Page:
Another study proposed that Nanog expression is regulated by histone arginine methylation (Torres-Padilla et al., 2007). This study suggested that 4-cell-stage embryos that follow a specific second cleavage pattern, exhibit differential H3R26 methylation among the blastomeres. Furthermore, they concluded that blastomeres with higher H3R26 methylation levels predominantly contribute to the ICM. Our data, however, show that molecular differences in Nanog levels are established independently of blastomere position in the morula. It will, therefore, be important to analyze H3R26me levels at the morula stage, to see whether they correlate to position or to Nanog levels.

The functional role of Nanog is not fully understood, although it is required to maintain pluripotency in the epiblast lineage (Chambers et al., 2003; Mitsui et al., 2003). Thus, it was an unexpected finding that Nanog is expressed not only in the ICM of the blastocyst, but also in some cells of the TE. Furthermore, Nanog levels neither show a relationship with asymmetric cell divisions from the 8- to 16-cell stage, nor with Cdx2 levels. Although it is possible that an epigenetic mechanism as described above or as yet unknown factors direct lineage segregation in an ordered fashion, the position-independence, as well as the initial independence from Cdx2 levels and from a first round of asymmetric cell division favor stochastic generation of variability in Nanog levels (Novick and Weiner, 1957; Spudich and Koshland, Jr, 1976; Ko, 1992; McAdams and Arkin, 1997; Sigal et al., 2006).

Patterning and morphogenesis: sorting mechanisms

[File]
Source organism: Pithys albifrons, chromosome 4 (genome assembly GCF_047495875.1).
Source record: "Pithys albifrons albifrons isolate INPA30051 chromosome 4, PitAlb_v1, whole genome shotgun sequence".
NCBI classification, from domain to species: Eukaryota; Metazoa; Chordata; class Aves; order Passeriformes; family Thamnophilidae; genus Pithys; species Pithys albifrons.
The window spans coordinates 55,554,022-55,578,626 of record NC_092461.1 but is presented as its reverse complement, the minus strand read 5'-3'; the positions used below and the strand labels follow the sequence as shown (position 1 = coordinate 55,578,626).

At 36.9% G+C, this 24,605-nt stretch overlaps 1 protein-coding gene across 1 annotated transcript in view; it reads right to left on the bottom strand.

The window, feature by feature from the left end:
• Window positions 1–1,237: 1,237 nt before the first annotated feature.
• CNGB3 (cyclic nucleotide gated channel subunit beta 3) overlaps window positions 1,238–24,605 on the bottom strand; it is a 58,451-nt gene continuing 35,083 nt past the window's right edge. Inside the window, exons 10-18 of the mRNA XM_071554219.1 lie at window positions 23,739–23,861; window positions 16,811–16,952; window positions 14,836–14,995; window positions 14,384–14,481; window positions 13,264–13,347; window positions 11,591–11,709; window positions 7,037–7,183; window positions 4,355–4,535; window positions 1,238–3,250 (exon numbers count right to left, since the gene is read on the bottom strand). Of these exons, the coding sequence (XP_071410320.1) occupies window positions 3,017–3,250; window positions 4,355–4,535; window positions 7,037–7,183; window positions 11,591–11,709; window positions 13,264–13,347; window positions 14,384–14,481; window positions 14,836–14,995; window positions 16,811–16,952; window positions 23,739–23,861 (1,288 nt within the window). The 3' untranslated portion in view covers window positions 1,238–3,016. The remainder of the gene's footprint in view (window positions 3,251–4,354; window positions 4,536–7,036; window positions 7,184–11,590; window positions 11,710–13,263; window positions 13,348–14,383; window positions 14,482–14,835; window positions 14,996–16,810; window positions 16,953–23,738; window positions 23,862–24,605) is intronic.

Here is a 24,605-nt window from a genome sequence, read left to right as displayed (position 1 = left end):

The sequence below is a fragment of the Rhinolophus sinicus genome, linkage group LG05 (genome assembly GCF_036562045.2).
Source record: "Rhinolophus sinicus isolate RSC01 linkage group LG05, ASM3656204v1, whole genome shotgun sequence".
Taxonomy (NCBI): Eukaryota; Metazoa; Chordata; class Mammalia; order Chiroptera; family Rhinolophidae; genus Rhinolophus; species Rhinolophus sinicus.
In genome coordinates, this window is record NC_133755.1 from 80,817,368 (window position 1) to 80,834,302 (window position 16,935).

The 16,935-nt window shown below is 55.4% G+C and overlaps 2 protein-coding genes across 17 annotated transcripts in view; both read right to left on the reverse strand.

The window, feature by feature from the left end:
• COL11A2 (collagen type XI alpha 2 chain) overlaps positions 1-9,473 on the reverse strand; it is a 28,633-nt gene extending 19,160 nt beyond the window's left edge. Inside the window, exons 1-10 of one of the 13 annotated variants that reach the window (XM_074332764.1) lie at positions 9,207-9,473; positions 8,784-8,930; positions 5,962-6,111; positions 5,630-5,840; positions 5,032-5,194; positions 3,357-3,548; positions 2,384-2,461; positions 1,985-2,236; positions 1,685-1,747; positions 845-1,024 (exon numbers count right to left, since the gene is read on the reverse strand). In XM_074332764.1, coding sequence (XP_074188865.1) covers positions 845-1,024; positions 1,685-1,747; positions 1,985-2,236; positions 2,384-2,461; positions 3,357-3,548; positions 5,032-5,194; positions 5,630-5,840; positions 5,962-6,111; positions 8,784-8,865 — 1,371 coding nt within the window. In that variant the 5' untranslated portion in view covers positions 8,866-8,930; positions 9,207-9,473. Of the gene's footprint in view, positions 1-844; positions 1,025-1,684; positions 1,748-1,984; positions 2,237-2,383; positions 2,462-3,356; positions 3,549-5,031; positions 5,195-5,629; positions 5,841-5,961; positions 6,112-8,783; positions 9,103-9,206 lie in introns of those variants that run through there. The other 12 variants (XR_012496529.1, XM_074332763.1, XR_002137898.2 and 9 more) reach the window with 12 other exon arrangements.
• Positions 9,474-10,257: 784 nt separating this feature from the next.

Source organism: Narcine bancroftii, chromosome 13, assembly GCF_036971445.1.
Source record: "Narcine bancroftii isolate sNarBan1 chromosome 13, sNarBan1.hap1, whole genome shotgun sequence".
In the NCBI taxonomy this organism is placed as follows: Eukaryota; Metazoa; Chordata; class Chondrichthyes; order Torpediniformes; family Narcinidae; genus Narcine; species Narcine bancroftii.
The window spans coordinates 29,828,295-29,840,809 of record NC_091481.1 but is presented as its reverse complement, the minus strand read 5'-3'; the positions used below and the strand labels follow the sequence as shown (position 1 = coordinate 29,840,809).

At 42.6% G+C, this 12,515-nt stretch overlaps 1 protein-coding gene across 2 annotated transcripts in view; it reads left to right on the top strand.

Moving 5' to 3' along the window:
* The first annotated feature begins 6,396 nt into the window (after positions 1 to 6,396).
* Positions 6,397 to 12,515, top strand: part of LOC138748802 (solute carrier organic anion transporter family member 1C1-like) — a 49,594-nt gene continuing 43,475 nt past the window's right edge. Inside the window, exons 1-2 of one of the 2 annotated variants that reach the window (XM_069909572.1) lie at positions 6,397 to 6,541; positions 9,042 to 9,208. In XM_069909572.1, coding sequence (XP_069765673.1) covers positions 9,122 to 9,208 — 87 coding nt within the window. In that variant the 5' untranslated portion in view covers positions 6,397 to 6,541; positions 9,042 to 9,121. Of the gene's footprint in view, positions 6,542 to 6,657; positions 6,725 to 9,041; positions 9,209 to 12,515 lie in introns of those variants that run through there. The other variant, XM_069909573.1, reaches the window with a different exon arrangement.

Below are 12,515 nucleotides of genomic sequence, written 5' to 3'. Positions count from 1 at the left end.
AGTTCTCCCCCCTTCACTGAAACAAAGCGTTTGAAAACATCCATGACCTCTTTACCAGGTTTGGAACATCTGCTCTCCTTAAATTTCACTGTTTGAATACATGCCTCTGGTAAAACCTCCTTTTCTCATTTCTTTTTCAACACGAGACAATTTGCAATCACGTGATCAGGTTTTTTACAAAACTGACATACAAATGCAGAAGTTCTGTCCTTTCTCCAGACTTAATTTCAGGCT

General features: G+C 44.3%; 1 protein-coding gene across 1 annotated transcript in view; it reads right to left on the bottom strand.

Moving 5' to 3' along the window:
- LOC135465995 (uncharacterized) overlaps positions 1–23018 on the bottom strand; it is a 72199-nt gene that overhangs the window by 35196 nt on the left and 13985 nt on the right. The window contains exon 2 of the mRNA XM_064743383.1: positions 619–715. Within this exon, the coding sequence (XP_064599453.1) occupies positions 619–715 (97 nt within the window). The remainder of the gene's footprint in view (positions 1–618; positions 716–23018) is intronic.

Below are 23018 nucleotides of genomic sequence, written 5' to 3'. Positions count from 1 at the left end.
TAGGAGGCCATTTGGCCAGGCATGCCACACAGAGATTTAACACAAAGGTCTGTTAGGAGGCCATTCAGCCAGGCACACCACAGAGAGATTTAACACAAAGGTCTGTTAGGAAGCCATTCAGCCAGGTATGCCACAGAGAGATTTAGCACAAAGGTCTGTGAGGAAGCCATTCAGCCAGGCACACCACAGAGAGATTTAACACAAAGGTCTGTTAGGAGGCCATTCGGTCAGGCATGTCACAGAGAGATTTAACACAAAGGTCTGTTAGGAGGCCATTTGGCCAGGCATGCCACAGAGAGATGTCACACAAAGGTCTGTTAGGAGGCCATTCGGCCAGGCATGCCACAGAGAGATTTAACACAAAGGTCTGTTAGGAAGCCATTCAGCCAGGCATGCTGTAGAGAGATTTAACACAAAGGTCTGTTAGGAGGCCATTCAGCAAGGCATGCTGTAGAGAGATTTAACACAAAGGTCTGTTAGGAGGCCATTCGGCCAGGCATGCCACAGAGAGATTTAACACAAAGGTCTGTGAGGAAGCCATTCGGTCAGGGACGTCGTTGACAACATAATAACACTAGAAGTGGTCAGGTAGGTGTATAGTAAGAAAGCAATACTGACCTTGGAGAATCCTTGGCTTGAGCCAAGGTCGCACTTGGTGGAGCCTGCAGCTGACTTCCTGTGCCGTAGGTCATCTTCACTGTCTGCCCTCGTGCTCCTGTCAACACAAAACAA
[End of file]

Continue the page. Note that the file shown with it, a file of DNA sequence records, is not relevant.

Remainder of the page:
In a second patterning phase, a definite relationship with blastocyst morphology is established. This could be achieved in two ways. First, the emerging molecular signature defines the properties of the cells and enables them to change position (Smith, 2005) with respect to internal and external cues. Cells would then find their final position based on characteristics that might involve, for example, specific cellular adhesion properties (Kimber et al., 1982). Such a sorting mechanism circumvents the necessity for readjusting molecular signatures. Subtle changes in cell-to-cell contacts could relocate a blastomere to an inside or an outside position. Movement of outside blastomeres to the inside has been reported (Fleming, 1987). At 10 hp-c (about 16 cells) we detected the first cell that is truly buried within the conceptus (Graham and Lehtonen, 1979) and several blastomeres with only a small portion of their membrane in contact with the outside. The latter cells could be either completely engulfed internally or extend their outside contact area. A previous study found that two to seven blastomeres (on average 5.22 cells) were located on the inside of 16-cell stage embryos (Fleming, 1987). The discrepancy with respect to our study may be due to different experimental approaches and definition used in identifying the positions of the cells. The requirement for only small changes in cell-to-cell contacts to completely change the position of a cell with respect to inside versus outside might explain why such a movement has not been observed thus far (Kelly, 1979). However, recent analysis by nucleus tracing in 3D time-lapse recordings revealed a highly dynamic behavior of blastomeres, especially associated with cell divisions, within the developing conceptus (Kurotaki et al., 2007). We speculate that such a sorting through positional change may depend on global differences in the molecular signature of a cell, including adhesion properties, which could be reflected by Cdx2 levels. During the process of blastomere engulfment in the morula interior, cells with high Cdx2 would then tend to remain on the outside, whereas those with lower Cdx2 would move to the inside.